PE School Board Okays Budget
PRINCE EDWARD – With few last minute changes, County school board members closed the cover on the 2012-13 school budget last week. And, as expected, many of the penciled in cuts are still on the books.
By Chairman Russell Dove's count, there will be 11 fewer teaching positions instead of 14 (that had been penciled in during the budget process) for the coming year. Still, the school board is weighing two options for custodial services that could put more funds back into the school coffers, restoring some of the cuts (possibly, depending on the selected option) as much as some $200,000.
Among the cuts on the first level: positions in the budget but not filled for 2011-12 ($175,825), elementary Spanish program with two teaching positions ($129,960); reduction of an elementary teaching position ($64,980); five elementary school instructional aide positions ($105,000); two teaching positions at the middle school ($129,960); high/middle school Read 180 program with 1.2 full-time equivalent positions ($64,980) and support services and materials for the program ($20,990); elimination of the ROTC program ($60,000); high school special education teacher position ($64,980); reduction of one special education administration position ($72,700); division-wide purchased services for special education ($10,000); elimination of one support position at the school board office ($59,114), savings factored under an energy maintenance contract ($82,800); division-wide miscellaneous pay ($20,000) tapping into other program funds to serve students, materials and miscellaneous pay for transportation ($40,000), and division-wide operational expenditures (totaling $114,567).
And, with the latest revision, a list of Level II cuts factoring homebound services budget reductions ($20,000), psychology purchased services ($5,000); division-wide travel ($4,000); division-wide purchased services not for special education ($4,567); special education teacher position at the middle school through attrition ($64,980); transferring a middle school teacher to be funded with federal funds ($64,980); an elementary computer teacher position (a reassignment and won't mean a job loss) ($64,980); a high school German teacher, with the program to be provided through Virtual Virginia ($64,980); elementary reduction of a teaching position, a reassignment of an elementary school teacher to the middle school due to resignations at the middle school, $64,980); a reduction in the one percent cost of living increase to .75 percent ($42,500), giving workers a six percent total increase while accommodating the VRS mandated employee share increase (of five percent); and combining the Division Gifted Resource teacher with the Middle School Spanish teacher position ($64,980).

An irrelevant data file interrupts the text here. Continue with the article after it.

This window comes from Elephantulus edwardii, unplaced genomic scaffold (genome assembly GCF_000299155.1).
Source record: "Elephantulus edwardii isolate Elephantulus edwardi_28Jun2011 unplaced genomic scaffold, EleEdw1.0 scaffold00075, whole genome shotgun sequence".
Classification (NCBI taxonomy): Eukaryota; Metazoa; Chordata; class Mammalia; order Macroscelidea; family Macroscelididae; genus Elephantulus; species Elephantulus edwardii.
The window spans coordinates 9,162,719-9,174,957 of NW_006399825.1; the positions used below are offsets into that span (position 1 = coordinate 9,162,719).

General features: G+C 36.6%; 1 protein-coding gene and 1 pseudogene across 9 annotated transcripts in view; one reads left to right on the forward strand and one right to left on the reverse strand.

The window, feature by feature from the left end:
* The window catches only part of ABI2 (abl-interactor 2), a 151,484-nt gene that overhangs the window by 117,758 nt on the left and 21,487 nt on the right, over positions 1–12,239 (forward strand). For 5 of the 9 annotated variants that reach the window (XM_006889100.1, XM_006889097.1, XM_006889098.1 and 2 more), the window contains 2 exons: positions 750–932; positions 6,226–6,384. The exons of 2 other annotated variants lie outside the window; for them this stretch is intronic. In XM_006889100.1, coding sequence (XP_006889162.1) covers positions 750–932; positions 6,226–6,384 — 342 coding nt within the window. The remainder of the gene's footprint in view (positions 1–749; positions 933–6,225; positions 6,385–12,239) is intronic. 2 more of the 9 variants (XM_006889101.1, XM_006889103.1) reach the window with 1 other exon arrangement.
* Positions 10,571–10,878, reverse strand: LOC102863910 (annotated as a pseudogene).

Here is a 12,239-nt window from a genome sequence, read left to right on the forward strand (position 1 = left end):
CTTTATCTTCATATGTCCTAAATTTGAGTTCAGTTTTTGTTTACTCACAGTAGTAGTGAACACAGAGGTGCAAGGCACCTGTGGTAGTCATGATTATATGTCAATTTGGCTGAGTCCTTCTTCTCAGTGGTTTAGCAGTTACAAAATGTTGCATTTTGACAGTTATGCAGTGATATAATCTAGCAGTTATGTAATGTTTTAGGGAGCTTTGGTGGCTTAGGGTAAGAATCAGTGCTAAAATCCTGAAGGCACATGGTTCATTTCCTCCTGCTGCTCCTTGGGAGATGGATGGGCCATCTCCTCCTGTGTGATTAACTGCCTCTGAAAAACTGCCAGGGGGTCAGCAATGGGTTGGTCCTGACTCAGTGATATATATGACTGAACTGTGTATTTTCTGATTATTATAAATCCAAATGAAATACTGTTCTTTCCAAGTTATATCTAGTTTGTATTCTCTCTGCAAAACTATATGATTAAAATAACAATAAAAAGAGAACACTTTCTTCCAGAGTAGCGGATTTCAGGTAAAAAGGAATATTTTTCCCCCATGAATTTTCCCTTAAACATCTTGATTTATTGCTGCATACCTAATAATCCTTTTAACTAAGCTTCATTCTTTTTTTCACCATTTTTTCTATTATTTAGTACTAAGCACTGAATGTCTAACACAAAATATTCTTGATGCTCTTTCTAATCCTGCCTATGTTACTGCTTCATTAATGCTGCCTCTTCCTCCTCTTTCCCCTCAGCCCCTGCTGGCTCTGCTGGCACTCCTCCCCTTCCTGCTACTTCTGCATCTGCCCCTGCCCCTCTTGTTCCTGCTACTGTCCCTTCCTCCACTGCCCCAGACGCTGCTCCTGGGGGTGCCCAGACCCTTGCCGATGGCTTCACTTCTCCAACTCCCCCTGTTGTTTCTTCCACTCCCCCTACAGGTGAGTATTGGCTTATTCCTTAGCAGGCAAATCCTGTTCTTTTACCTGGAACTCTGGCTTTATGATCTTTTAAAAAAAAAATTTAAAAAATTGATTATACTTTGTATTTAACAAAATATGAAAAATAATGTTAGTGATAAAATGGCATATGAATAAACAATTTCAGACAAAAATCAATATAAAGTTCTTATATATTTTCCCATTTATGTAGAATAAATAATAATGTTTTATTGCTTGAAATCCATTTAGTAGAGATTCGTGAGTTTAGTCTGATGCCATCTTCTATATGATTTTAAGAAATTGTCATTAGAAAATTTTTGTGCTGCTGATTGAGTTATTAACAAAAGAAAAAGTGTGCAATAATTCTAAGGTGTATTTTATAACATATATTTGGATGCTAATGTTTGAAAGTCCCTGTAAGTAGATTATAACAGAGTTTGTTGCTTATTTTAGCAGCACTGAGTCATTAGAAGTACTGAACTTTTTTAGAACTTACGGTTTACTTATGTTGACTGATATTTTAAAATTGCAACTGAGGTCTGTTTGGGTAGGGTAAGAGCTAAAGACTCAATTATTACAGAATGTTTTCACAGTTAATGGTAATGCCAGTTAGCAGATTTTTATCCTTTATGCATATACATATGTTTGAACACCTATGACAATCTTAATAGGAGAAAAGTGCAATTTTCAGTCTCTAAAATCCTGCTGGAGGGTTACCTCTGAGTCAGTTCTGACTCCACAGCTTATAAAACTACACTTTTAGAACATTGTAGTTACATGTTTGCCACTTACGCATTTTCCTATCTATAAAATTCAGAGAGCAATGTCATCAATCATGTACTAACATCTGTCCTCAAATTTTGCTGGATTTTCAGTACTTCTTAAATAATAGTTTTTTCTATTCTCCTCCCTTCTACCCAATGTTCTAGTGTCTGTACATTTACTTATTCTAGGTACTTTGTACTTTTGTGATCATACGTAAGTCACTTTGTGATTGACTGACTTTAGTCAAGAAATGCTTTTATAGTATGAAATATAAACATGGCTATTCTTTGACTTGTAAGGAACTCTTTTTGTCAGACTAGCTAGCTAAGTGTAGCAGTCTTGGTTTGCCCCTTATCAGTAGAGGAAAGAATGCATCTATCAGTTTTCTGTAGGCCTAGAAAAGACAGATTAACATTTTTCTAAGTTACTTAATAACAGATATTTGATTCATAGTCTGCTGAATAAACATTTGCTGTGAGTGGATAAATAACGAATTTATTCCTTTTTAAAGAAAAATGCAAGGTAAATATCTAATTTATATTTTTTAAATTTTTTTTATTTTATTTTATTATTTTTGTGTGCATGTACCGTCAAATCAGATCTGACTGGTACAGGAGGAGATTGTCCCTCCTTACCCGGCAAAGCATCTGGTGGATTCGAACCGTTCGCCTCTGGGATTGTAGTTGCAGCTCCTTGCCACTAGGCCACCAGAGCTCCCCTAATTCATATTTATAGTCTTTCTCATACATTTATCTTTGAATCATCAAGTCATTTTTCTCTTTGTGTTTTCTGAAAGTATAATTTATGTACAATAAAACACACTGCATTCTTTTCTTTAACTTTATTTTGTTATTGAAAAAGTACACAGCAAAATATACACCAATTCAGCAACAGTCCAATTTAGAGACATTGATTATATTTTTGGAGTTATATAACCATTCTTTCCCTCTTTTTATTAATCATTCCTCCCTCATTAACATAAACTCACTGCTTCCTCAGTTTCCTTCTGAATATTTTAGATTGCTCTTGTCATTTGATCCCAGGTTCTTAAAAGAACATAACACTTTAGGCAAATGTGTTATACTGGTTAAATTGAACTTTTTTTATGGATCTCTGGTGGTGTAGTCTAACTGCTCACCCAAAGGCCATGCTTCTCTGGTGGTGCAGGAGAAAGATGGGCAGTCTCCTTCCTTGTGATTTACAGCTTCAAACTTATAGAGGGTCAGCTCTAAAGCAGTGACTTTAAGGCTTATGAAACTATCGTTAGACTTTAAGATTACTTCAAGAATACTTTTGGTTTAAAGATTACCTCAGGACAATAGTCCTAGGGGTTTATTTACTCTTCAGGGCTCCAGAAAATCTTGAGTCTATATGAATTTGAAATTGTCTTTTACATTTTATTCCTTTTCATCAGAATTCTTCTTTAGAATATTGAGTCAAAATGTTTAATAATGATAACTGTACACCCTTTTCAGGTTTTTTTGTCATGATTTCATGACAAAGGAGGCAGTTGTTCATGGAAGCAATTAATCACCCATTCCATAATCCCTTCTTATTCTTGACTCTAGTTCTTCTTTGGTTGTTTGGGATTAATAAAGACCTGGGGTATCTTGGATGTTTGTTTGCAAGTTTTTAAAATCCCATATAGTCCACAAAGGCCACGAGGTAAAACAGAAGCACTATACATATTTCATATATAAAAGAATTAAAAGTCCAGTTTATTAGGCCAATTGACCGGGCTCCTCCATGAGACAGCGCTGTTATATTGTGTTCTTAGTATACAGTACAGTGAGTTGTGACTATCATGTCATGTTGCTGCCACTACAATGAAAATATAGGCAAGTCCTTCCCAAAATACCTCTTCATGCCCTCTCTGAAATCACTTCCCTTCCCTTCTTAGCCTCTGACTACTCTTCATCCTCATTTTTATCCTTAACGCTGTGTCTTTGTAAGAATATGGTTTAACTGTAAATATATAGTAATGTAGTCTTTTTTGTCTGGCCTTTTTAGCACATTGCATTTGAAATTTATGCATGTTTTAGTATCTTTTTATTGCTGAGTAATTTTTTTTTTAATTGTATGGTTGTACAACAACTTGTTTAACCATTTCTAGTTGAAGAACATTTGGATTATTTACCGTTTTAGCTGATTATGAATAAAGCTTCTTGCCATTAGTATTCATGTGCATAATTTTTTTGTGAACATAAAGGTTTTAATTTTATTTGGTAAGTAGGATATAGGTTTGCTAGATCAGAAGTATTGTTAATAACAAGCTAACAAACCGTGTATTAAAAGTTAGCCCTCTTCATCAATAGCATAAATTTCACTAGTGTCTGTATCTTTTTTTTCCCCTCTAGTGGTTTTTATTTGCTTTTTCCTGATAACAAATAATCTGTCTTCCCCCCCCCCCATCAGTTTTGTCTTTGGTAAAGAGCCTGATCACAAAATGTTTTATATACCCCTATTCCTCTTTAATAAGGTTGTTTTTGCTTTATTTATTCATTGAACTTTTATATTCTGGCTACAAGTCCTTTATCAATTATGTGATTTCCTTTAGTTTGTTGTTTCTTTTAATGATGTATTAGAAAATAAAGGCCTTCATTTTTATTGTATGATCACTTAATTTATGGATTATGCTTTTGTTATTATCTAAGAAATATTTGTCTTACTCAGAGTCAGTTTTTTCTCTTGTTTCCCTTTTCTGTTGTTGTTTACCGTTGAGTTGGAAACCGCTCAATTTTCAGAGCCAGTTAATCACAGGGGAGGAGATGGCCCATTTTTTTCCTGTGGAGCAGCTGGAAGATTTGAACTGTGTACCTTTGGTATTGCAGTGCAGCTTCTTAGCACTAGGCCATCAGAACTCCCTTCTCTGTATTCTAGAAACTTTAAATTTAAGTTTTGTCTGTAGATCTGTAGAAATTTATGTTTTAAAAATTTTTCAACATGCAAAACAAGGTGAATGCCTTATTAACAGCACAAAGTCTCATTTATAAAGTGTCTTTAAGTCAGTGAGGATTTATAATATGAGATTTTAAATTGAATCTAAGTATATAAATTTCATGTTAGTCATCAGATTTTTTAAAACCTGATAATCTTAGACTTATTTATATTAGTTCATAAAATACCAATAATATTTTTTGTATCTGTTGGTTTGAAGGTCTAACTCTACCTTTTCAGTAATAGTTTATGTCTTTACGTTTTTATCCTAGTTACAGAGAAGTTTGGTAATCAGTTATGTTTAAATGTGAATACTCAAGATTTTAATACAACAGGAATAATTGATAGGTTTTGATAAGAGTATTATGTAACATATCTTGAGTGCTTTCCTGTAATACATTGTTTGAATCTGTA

Collectively, the Level II cuts total $432,380.
Items that were listed for cutting, but now received a reprieve in the final budget, include a proposed move to combine the high school agriculture/horticulture position; reducing the art teacher at the high school to half-time; eliminating the high school band teacher position; and eliminating altogether the .75 percent proposed salary increase.